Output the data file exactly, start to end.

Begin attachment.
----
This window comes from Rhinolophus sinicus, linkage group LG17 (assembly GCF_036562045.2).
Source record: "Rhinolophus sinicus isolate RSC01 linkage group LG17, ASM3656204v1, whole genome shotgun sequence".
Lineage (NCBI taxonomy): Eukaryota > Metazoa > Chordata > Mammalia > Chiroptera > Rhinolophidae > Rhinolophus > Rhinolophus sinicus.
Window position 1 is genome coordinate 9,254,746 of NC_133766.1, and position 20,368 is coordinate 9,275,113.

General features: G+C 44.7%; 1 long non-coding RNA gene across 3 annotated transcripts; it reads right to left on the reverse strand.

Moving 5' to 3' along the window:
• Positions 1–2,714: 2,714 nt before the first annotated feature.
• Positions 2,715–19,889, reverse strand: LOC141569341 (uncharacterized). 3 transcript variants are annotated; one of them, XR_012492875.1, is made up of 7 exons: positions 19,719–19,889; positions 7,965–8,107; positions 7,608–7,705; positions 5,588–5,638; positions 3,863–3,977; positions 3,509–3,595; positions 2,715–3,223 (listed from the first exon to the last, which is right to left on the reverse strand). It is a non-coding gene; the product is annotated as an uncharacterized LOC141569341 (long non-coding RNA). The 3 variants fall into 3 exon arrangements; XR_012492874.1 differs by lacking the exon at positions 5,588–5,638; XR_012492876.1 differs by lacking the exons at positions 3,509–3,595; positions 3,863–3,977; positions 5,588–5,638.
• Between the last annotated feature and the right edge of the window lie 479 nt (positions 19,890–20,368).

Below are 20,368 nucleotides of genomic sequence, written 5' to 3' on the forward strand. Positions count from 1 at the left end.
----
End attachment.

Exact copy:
This window comes from Rhinolophus sinicus, linkage group LG17 (assembly GCF_036562045.2).
Source record: "Rhinolophus sinicus isolate RSC01 linkage group LG17, ASM3656204v1, whole genome shotgun sequence".
Lineage (NCBI taxonomy): Eukaryota > Metazoa > Chordata > Mammalia > Chiroptera > Rhinolophidae > Rhinolophus > Rhinolophus sinicus.
Window position 1 is genome coordinate 9,254,746 of NC_133766.1, and position 20,368 is coordinate 9,275,113.

General features: G+C 44.7%; 1 long non-coding RNA gene across 3 annotated transcripts; it reads right to left on the reverse strand.

Moving 5' to 3' along the window:
• Positions 1–2,714: 2,714 nt before the first annotated feature.
• Positions 2,715–19,889, reverse strand: LOC141569341 (uncharacterized). 3 transcript variants are annotated; one of them, XR_012492875.1, is made up of 7 exons: positions 19,719–19,889; positions 7,965–8,107; positions 7,608–7,705; positions 5,588–5,638; positions 3,863–3,977; positions 3,509–3,595; positions 2,715–3,223 (listed from the first exon to the last, which is right to left on the reverse strand). It is a non-coding gene; the product is annotated as an uncharacterized LOC141569341 (long non-coding RNA). The 3 variants fall into 3 exon arrangements; XR_012492874.1 differs by lacking the exon at positions 5,588–5,638; XR_012492876.1 differs by lacking the exons at positions 3,509–3,595; positions 3,863–3,977; positions 5,588–5,638.
• Between the last annotated feature and the right edge of the window lie 479 nt (positions 19,890–20,368).

Below are 20,368 nucleotides of genomic sequence, written 5' to 3' on the forward strand. Positions count from 1 at the left end.